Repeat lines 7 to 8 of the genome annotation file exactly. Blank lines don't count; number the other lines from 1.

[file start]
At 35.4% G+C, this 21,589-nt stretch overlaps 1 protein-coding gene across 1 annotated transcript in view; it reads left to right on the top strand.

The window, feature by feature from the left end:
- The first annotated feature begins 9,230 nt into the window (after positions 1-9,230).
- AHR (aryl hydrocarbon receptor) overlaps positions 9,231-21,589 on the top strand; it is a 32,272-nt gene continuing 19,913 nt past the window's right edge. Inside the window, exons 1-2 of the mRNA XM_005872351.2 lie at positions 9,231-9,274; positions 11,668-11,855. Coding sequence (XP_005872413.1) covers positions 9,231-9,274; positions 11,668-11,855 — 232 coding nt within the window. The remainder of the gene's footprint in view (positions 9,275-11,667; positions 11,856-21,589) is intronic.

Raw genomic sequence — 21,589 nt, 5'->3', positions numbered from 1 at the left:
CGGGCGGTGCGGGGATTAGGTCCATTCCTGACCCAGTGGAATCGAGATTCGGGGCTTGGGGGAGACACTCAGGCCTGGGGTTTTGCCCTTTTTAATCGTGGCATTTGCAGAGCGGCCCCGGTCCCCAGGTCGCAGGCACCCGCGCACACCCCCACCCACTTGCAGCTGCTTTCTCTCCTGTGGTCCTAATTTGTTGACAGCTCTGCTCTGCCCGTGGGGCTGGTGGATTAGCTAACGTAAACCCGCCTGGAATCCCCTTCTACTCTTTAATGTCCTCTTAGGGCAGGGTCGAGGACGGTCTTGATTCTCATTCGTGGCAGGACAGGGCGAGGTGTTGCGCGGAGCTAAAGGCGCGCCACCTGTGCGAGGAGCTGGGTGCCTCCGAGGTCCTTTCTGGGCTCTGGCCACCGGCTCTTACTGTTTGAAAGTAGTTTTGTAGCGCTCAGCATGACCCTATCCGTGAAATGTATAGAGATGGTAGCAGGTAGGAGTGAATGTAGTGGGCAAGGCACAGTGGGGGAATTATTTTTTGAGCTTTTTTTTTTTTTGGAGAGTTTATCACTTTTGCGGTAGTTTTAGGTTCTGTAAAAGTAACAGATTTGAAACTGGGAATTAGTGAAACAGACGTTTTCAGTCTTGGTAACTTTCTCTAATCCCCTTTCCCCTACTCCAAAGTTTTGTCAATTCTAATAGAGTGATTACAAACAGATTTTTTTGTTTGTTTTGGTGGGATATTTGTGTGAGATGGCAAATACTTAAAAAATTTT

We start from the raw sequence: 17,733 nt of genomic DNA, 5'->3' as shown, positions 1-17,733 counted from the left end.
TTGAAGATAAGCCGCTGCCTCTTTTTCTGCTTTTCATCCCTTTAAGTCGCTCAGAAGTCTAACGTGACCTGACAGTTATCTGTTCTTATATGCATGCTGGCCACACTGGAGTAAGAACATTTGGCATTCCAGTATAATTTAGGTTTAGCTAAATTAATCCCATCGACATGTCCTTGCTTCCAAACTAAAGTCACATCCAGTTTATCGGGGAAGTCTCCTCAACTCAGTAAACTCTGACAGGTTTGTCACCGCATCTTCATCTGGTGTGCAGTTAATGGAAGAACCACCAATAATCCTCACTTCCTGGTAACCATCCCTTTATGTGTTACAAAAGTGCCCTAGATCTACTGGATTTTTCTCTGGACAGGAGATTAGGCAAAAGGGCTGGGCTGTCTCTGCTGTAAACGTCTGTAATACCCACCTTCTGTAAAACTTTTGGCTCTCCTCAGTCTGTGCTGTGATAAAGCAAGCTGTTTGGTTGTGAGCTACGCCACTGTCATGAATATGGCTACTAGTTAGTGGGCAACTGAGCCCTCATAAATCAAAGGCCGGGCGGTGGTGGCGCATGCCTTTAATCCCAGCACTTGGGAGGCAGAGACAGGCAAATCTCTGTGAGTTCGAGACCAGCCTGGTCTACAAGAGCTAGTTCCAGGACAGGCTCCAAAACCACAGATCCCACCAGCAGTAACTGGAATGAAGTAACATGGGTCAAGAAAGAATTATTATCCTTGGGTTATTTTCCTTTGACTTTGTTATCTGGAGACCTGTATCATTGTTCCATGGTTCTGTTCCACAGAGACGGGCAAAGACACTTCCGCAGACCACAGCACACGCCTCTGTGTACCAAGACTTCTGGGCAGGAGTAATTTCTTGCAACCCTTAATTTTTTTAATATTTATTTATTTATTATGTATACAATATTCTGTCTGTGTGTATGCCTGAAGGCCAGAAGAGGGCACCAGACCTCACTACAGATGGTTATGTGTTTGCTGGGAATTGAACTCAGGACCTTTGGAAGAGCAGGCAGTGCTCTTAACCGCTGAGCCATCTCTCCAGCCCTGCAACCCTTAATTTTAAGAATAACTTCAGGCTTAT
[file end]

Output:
We start from the raw sequence: 17,733 nt of genomic DNA, 5'->3' as shown, positions 1-17,733 counted from the left end.
TTGAAGATAAGCCGCTGCCTCTTTTTCTGCTTTTCATCCCTTTAAGTCGCTCAGAAGTCTAACGTGACCTGACAGTTATCTGTTCTTATATGCATGCTGGCCACACTGGAGTAAGAACATTTGGCATTCCAGTATAATTTAGGTTTAGCTAAATTAATCCCATCGACATGTCCTTGCTTCCAAACTAAAGTCACATCCAGTTTATCGGGGAAGTCTCCTCAACTCAGTAAACTCTGACAGGTTTGTCACCGCATCTTCATCTGGTGTGCAGTTAATGGAAGAACCACCAATAATCCTCACTTCCTGGTAACCATCCCTTTATGTGTTACAAAAGTGCCCTAGATCTACTGGATTTTTCTCTGGACAGGAGATTAGGCAAAAGGGCTGGGCTGTCTCTGCTGTAAACGTCTGTAATACCCACCTTCTGTAAAACTTTTGGCTCTCCTCAGTCTGTGCTGTGATAAAGCAAGCTGTTTGGTTGTGAGCTACGCCACTGTCATGAATATGGCTACTAGTTAGTGGGCAACTGAGCCCTCATAAATCAAAGGCCGGGCGGTGGTGGCGCATGCCTTTAATCCCAGCACTTGGGAGGCAGAGACAGGCAAATCTCTGTGAGTTCGAGACCAGCCTGGTCTACAAGAGCTAGTTCCAGGACAGGCTCCAAAACCACAGATCCCACCAGCAGTAACTGGAATGAAGTAACATGGGTCAAGAAAGAATTATTATCCTTGGGTTATTTTCCTTTGACTTTGTTATCTGGAGACCTGTATCATTGTTCCATGGTTCTGTTCCACAGAGACGGGCAAAGACACTTCCGCAGACCACAGCACACGCCTCTGTGTACCAAGACTTCTGGGCAGGAGTAATTTCTTGCAACCCTTAATTTTTTTAATATTTATTTATTTATTATGTATACAATATTCTGTCTGTGTGTATGCCTGAAGGCCAGAAGAGGGCACCAGACCTCACTACAGATGGTTATGTGTTTGCTGGGAATTGAACTCAGGACCTTTGGAAGAGCAGGCAGTGCTCTTAACCGCTGAGCCATCTCTCCAGCCCTGCAACCCTTAATTTTAAGAATAACTTCAGGCTTAT